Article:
Scotland’s deficit falls to £23.7bn amid a reduction in public spending
The difference between total revenue and public sector expenditure in Scotland fell to £23.7bn in 2021/22, new figures show.
The Government Expenditure and Revenue Scotland (GERS) statistics show the deficit stood at 12.3 per cent of GDP – down by more than 10 per cent on the previous year.
The Scottish Government said the figures showed the public finances were recovering well from the pandemic, with Scotland’s deficit falling faster than the rest of the UK.
But the Tories said Scotland had benefited from its highest-ever “Union dividend”, the equivalent of £2,184 per person.
In 2021/22, revenue rose £73.8 bn, up a record £11.1bn from the previous year, while public spending fell by £0.9bn to £97.5 bn.
Deputy First Minister John Swinney said: “Today’s figures show Scotland’s fiscal position is recovering faster than the UK’s, with a huge fall in the annual deficit thanks to the largest increase in revenues on record.
“This is before the full impact of the rise in oil prices that we’ve seen more recently, which is likely to see Scotland’s deficit fall faster than the UK’s again next year, with oil and gas revenue set to grow to £13 billion this year.
“The figures also highlight how the UK’s response to the cost crisis is being built on Scotland’s natural resources, not least with its windfall tax on the North Sea.
“But even without North Sea receipts, the record revenue generated was sufficient to cover all day-to-day devolved spending as well as all social security spending in Scotland, including the state pension.”
Swinney said the figures also showed the “economic harm” caused by Brexit, which had increased borrowing and left the UK with one of the biggest deficits in Europe.
But Scottish Conservative Shadow Cabinet Secretary for Finance and Economy, Liz Smith said Scotland was continuing to benefit from being part of the UK.
She said: “Every single person in Scotland is £2,184 better off because we are part of the United Kingdom.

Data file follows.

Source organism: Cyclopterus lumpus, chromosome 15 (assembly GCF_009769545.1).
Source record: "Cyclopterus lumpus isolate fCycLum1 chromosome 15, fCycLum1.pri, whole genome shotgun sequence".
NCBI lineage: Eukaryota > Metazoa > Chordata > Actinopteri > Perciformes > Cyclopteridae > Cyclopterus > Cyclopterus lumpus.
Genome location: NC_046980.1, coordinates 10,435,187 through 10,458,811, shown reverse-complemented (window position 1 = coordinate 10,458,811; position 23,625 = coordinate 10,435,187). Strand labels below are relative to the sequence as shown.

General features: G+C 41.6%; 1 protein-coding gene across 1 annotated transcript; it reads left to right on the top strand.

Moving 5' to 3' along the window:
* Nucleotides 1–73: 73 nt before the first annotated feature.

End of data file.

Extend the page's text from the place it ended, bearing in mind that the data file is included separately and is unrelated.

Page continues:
“The strength and stability of the Union helped us to weather the pandemic, saving thousands of jobs, livelihoods and businesses that would otherwise have been lost – but we are not out of the woods.
“As we head into a global cost-of-living crisis, it is more important than ever that both of Scotland’s governments are 100 per cent focused on our recovery.
“Scotland is £12billion better off as part of the United Kingdom. Instead of using time and resources to divide us, SNP should take these figures as a wake-up call and start working with the UK Government to deliver for the real priorities of Scotland.”
Commenting on the publication of the figures, the UK Government said Scotland benefited from at least an additional £3.7bn in reserved spending in 2021/22, down from £9.4bn the previous year. Public expenditure per person in Scotland was £1,963 higher than the UK average.
Scottish Secretary Alister Jack said: “Today’s Scottish Government figures show how people and their families benefit massively from being part of a strong, resilient UK.
“Scotland's deficit - the shortfall between taxes raised here, including oil, and public spending - stands at £23.7bn. But as part of the UK, we can rely on the Treasury to step up to support us in plugging the gap.
“At a time of unprecedented challenges, sharing resources around the UK has never been more important.”
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